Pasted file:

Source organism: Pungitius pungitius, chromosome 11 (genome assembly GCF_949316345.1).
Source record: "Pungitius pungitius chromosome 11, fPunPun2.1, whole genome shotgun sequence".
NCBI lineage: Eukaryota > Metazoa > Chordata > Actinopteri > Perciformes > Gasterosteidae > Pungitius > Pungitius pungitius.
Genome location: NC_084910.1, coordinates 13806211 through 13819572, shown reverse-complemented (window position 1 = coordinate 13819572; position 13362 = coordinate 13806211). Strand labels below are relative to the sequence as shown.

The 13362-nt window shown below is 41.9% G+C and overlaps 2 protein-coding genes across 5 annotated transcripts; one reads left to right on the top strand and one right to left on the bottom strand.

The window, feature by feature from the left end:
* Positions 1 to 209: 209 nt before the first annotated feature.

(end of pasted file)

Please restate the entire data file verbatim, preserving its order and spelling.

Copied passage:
Source organism: Pungitius pungitius, chromosome 11 (genome assembly GCF_949316345.1).
Source record: "Pungitius pungitius chromosome 11, fPunPun2.1, whole genome shotgun sequence".
NCBI lineage: Eukaryota > Metazoa > Chordata > Actinopteri > Perciformes > Gasterosteidae > Pungitius > Pungitius pungitius.
Genome location: NC_084910.1, coordinates 13806211 through 13819572, shown reverse-complemented (window position 1 = coordinate 13819572; position 13362 = coordinate 13806211). Strand labels below are relative to the sequence as shown.

The 13362-nt window shown below is 41.9% G+C and overlaps 2 protein-coding genes across 5 annotated transcripts; one reads left to right on the top strand and one right to left on the bottom strand.

The window, feature by feature from the left end:
* Positions 1 to 209: 209 nt before the first annotated feature.